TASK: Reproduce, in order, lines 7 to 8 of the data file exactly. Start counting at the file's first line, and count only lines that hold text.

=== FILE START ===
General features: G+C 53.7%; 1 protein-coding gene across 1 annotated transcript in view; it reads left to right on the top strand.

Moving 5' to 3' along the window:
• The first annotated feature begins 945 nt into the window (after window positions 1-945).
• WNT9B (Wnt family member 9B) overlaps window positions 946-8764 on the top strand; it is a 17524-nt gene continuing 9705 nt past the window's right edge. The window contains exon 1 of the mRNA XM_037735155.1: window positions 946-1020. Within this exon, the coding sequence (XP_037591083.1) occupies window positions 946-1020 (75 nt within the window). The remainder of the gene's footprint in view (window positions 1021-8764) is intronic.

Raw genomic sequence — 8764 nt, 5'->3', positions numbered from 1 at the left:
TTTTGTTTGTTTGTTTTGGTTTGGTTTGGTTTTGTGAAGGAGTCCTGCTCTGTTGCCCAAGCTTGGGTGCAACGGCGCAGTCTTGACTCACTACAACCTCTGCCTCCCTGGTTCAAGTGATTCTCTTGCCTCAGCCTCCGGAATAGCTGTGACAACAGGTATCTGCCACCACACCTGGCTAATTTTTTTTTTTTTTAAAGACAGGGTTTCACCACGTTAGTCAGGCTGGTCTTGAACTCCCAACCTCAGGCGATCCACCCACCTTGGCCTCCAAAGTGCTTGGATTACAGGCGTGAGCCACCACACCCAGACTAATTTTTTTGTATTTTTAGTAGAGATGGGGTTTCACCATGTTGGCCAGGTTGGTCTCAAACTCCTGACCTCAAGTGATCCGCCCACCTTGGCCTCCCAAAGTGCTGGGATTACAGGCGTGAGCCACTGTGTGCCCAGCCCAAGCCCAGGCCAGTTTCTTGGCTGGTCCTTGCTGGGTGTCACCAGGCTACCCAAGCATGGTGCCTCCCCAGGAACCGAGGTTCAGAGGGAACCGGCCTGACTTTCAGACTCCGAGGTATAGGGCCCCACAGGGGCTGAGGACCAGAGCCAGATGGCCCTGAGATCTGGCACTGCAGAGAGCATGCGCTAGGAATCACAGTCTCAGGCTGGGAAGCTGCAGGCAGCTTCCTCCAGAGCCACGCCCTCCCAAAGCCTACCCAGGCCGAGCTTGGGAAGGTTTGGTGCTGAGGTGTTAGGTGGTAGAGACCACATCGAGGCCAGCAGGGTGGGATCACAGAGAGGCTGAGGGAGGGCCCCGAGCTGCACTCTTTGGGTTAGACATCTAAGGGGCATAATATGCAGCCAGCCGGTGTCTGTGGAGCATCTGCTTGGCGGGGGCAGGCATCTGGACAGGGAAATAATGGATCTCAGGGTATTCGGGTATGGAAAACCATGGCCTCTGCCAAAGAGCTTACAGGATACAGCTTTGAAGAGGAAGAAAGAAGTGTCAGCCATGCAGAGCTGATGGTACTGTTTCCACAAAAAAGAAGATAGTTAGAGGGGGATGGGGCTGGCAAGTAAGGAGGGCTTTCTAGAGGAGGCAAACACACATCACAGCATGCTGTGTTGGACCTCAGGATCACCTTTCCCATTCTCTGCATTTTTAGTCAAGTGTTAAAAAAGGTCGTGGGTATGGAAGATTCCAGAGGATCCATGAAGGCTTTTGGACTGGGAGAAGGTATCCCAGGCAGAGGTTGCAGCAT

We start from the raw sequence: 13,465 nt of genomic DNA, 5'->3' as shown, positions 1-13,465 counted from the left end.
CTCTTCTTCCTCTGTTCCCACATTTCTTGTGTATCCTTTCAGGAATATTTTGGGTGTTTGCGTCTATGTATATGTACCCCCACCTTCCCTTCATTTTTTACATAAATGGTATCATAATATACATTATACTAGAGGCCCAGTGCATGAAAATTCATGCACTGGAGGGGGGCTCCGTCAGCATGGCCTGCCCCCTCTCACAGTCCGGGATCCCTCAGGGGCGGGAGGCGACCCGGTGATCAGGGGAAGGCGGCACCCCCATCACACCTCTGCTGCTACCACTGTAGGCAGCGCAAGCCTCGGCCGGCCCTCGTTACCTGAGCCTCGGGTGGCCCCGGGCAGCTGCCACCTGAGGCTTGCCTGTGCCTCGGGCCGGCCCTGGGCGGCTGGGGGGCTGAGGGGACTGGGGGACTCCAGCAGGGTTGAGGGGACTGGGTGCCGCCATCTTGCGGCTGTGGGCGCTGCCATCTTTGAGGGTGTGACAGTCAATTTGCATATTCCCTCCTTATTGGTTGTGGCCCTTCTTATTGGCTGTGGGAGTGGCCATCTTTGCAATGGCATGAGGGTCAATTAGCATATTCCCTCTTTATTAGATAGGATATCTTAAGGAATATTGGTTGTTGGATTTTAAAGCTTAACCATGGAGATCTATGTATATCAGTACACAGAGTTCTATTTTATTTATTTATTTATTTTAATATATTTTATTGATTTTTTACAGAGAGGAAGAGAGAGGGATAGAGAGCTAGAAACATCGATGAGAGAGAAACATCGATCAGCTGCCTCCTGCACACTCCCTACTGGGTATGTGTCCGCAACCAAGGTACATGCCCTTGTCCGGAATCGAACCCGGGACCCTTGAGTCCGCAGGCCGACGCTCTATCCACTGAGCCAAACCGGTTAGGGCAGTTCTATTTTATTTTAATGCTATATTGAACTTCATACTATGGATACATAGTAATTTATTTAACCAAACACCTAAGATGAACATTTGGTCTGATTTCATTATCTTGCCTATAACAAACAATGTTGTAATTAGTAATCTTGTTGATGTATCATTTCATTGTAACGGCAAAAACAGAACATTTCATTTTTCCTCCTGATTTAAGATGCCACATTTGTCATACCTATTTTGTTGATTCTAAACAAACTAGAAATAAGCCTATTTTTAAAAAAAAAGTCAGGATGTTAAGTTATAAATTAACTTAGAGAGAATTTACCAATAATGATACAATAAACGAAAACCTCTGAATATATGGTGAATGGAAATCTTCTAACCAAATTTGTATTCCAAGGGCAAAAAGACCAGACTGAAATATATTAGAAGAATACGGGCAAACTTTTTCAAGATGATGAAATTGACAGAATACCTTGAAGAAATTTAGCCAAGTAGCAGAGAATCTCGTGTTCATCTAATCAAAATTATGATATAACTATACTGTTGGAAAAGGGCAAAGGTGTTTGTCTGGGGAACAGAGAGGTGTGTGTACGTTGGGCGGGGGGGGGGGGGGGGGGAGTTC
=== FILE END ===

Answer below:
We start from the raw sequence: 13,465 nt of genomic DNA, 5'->3' as shown, positions 1-13,465 counted from the left end.
CTCTTCTTCCTCTGTTCCCACATTTCTTGTGTATCCTTTCAGGAATATTTTGGGTGTTTGCGTCTATGTATATGTACCCCCACCTTCCCTTCATTTTTTACATAAATGGTATCATAATATACATTATACTAGAGGCCCAGTGCATGAAAATTCATGCACTGGAGGGGGGCTCCGTCAGCATGGCCTGCCCCCTCTCACAGTCCGGGATCCCTCAGGGGCGGGAGGCGACCCGGTGATCAGGGGAAGGCGGCACCCCCATCACACCTCTGCTGCTACCACTGTAGGCAGCGCAAGCCTCGGCCGGCCCTCGTTACCTGAGCCTCGGGTGGCCCCGGGCAGCTGCCACCTGAGGCTTGCCTGTGCCTCGGGCCGGCCCTGGGCGGCTGGGGGGCTGAGGGGACTGGGGGACTCCAGCAGGGTTGAGGGGACTGGGTGCCGCCATCTTGCGGCTGTGGGCGCTGCCATCTTTGAGGGTGTGACAGTCAATTTGCATATTCCCTCCTTATTGGTTGTGGCCCTTCTTATTGGCTGTGGGAGTGGCCATCTTTGCAATGGCATGAGGGTCAATTAGCATATTCCCTCTTTATTAGATAGGATATCTTAAGGAATATTGGTTGTTGGATTTTAAAGCTTAACCATGGAGATCTATGTATATCAGTACACAGAGTTCTATTTTATTTATTTATTTATTTTAATATATTTTATTGATTTTTTACAGAGAGGAAGAGAGAGGGATAGAGAGCTAGAAACATCGATGAGAGAGAAACATCGATCAGCTGCCTCCTGCACACTCCCTACTGGGTATGTGTCCGCAACCAAGGTACATGCCCTTGTCCGGAATCGAACCCGGGACCCTTGAGTCCGCAGGCCGACGCTCTATCCACTGAGCCAAACCGGTTAGGGCAGTTCTATTTTATTTTAATGCTATATTGAACTTCATACTATGGATACATAGTAATTTATTTAACCAAACACCTAAGATGAACATTTGGTCTGATTTCATTATCTTGCCTATAACAAACAATGTTGTAATTAGTAATCTTGTTGATGTATCATTTCATTGTAACGGCAAAAACAGAACATTTCATTTTTCCTCCTGATTTAAGATGCCACATTTGTCATACCTATTTTGTTGATTCTAAACAAACTAGAAATAAGCCTATTTTTAAAAAAAAAGTCAGGATGTTAAGTTATAAATTAACTTAGAGAGAATTTACCAATAATGATACAATAAACGAAAACCTCTGAATATATGGTGAATGGAAATCTTCTAACCAAATTTGTATTCCAAGGGCAAAAAGACCAGACTGAAATATATTAGAAGAATACGGGCAAACTTTTTCAAGATGATGAAATTGACAGAATACCTTGAAGAAATTTAGCCAAGTAGCAGAGAATCTCGTGTTCATCTAATCAAAATTATGATATAACTATACTGTTGGAAAAGGGCAAAGGTGTTTGTCTGGGGAACAGAGAGGTGTGTGTACGTTGGGCGGGGGGGGGGGGGGGGGGAGTTC